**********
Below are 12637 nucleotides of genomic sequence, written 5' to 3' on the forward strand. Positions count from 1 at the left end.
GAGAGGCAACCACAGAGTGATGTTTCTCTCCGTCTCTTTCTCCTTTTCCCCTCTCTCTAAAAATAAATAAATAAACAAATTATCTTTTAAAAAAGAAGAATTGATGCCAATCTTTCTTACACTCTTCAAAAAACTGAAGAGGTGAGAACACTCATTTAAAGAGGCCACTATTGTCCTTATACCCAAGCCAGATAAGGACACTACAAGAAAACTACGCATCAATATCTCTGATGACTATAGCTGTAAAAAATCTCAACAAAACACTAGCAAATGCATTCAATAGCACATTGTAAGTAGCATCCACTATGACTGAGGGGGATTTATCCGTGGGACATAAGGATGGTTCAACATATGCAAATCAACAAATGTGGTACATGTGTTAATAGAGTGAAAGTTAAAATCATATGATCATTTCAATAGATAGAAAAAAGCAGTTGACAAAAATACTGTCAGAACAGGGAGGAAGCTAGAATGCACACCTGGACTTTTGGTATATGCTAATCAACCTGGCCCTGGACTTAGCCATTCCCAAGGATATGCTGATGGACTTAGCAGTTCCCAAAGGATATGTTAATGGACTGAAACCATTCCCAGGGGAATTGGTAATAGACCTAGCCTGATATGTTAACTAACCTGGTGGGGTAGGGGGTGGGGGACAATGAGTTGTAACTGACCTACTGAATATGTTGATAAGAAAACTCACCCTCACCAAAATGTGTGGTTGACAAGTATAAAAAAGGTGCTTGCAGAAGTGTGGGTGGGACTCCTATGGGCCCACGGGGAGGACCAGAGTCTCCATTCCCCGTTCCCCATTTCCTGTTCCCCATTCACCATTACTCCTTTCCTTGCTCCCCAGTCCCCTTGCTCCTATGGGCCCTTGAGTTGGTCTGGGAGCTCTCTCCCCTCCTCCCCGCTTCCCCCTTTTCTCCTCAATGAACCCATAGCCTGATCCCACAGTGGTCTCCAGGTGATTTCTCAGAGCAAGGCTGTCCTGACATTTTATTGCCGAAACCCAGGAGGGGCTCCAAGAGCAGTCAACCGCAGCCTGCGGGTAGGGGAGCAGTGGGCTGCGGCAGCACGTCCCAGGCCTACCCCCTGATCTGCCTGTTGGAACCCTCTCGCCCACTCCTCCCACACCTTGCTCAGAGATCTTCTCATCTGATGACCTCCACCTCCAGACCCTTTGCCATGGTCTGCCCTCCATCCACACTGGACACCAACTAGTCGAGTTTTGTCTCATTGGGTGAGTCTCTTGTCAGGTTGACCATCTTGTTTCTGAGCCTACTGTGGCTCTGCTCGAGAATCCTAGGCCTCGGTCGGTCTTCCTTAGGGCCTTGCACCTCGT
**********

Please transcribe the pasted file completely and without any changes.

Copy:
Below are 12637 nucleotides of genomic sequence, written 5' to 3' on the forward strand. Positions count from 1 at the left end.
GAGAGGCAACCACAGAGTGATGTTTCTCTCCGTCTCTTTCTCCTTTTCCCCTCTCTCTAAAAATAAATAAATAAACAAATTATCTTTTAAAAAAGAAGAATTGATGCCAATCTTTCTTACACTCTTCAAAAAACTGAAGAGGTGAGAACACTCATTTAAAGAGGCCACTATTGTCCTTATACCCAAGCCAGATAAGGACACTACAAGAAAACTACGCATCAATATCTCTGATGACTATAGCTGTAAAAAATCTCAACAAAACACTAGCAAATGCATTCAATAGCACATTGTAAGTAGCATCCACTATGACTGAGGGGGATTTATCCGTGGGACATAAGGATGGTTCAACATATGCAAATCAACAAATGTGGTACATGTGTTAATAGAGTGAAAGTTAAAATCATATGATCATTTCAATAGATAGAAAAAAGCAGTTGACAAAAATACTGTCAGAACAGGGAGGAAGCTAGAATGCACACCTGGACTTTTGGTATATGCTAATCAACCTGGCCCTGGACTTAGCCATTCCCAAGGATATGCTGATGGACTTAGCAGTTCCCAAAGGATATGTTAATGGACTGAAACCATTCCCAGGGGAATTGGTAATAGACCTAGCCTGATATGTTAACTAACCTGGTGGGGTAGGGGGTGGGGGACAATGAGTTGTAACTGACCTACTGAATATGTTGATAAGAAAACTCACCCTCACCAAAATGTGTGGTTGACAAGTATAAAAAAGGTGCTTGCAGAAGTGTGGGTGGGACTCCTATGGGCCCACGGGGAGGACCAGAGTCTCCATTCCCCGTTCCCCATTTCCTGTTCCCCATTCACCATTACTCCTTTCCTTGCTCCCCAGTCCCCTTGCTCCTATGGGCCCTTGAGTTGGTCTGGGAGCTCTCTCCCCTCCTCCCCGCTTCCCCCTTTTCTCCTCAATGAACCCATAGCCTGATCCCACAGTGGTCTCCAGGTGATTTCTCAGAGCAAGGCTGTCCTGACATTTTATTGCCGAAACCCAGGAGGGGCTCCAAGAGCAGTCAACCGCAGCCTGCGGGTAGGGGAGCAGTGGGCTGCGGCAGCACGTCCCAGGCCTACCCCCTGATCTGCCTGTTGGAACCCTCTCGCCCACTCCTCCCACACCTTGCTCAGAGATCTTCTCATCTGATGACCTCCACCTCCAGACCCTTTGCCATGGTCTGCCCTCCATCCACACTGGACACCAACTAGTCGAGTTTTGTCTCATTGGGTGAGTCTCTTGTCAGGTTGACCATCTTGTTTCTGAGCCTACTGTGGCTCTGCTCGAGAATCCTAGGCCTCGGTCGGTCTTCCTTAGGGCCTTGCACCTCGT